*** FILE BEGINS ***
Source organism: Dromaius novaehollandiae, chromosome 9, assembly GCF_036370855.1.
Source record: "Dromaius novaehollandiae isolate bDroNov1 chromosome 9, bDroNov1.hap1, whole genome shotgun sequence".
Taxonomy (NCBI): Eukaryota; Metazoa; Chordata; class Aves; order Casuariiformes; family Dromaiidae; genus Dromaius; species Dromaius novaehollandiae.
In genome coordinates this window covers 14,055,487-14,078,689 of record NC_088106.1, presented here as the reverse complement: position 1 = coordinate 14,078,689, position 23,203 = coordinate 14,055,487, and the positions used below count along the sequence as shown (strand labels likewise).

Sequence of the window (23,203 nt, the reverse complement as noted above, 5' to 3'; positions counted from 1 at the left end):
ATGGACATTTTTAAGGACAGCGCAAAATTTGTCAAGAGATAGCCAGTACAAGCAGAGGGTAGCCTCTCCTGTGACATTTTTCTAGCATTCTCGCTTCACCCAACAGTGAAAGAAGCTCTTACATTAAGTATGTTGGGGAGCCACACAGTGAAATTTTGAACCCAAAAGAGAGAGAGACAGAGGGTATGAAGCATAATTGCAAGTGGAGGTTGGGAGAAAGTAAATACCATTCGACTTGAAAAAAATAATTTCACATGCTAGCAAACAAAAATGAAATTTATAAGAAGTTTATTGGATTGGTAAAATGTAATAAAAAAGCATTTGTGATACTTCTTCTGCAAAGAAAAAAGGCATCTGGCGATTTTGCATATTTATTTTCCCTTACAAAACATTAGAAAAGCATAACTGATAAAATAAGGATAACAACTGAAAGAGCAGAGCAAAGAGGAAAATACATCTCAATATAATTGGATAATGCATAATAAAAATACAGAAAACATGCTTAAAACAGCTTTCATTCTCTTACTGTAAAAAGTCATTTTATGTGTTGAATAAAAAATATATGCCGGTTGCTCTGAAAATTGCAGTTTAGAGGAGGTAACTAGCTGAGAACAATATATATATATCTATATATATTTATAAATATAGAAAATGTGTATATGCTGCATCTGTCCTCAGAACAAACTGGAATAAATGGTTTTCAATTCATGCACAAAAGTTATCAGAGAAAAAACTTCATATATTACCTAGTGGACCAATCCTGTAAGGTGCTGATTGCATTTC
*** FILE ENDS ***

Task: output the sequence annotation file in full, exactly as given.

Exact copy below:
Source organism: Dromaius novaehollandiae, chromosome 9, assembly GCF_036370855.1.
Source record: "Dromaius novaehollandiae isolate bDroNov1 chromosome 9, bDroNov1.hap1, whole genome shotgun sequence".
Taxonomy (NCBI): Eukaryota; Metazoa; Chordata; class Aves; order Casuariiformes; family Dromaiidae; genus Dromaius; species Dromaius novaehollandiae.
In genome coordinates this window covers 14,055,487-14,078,689 of record NC_088106.1, presented here as the reverse complement: position 1 = coordinate 14,078,689, position 23,203 = coordinate 14,055,487, and the positions used below count along the sequence as shown (strand labels likewise).

Sequence of the window (23,203 nt, the reverse complement as noted above, 5' to 3'; positions counted from 1 at the left end):
ATGGACATTTTTAAGGACAGCGCAAAATTTGTCAAGAGATAGCCAGTACAAGCAGAGGGTAGCCTCTCCTGTGACATTTTTCTAGCATTCTCGCTTCACCCAACAGTGAAAGAAGCTCTTACATTAAGTATGTTGGGGAGCCACACAGTGAAATTTTGAACCCAAAAGAGAGAGAGACAGAGGGTATGAAGCATAATTGCAAGTGGAGGTTGGGAGAAAGTAAATACCATTCGACTTGAAAAAAATAATTTCACATGCTAGCAAACAAAAATGAAATTTATAAGAAGTTTATTGGATTGGTAAAATGTAATAAAAAAGCATTTGTGATACTTCTTCTGCAAAGAAAAAAGGCATCTGGCGATTTTGCATATTTATTTTCCCTTACAAAACATTAGAAAAGCATAACTGATAAAATAAGGATAACAACTGAAAGAGCAGAGCAAAGAGGAAAATACATCTCAATATAATTGGATAATGCATAATAAAAATACAGAAAACATGCTTAAAACAGCTTTCATTCTCTTACTGTAAAAAGTCATTTTATGTGTTGAATAAAAAATATATGCCGGTTGCTCTGAAAATTGCAGTTTAGAGGAGGTAACTAGCTGAGAACAATATATATATATCTATATATATTTATAAATATAGAAAATGTGTATATGCTGCATCTGTCCTCAGAACAAACTGGAATAAATGGTTTTCAATTCATGCACAAAAGTTATCAGAGAAAAAACTTCATATATTACCTAGTGGACCAATCCTGTAAGGTGCTGATTGCATTTC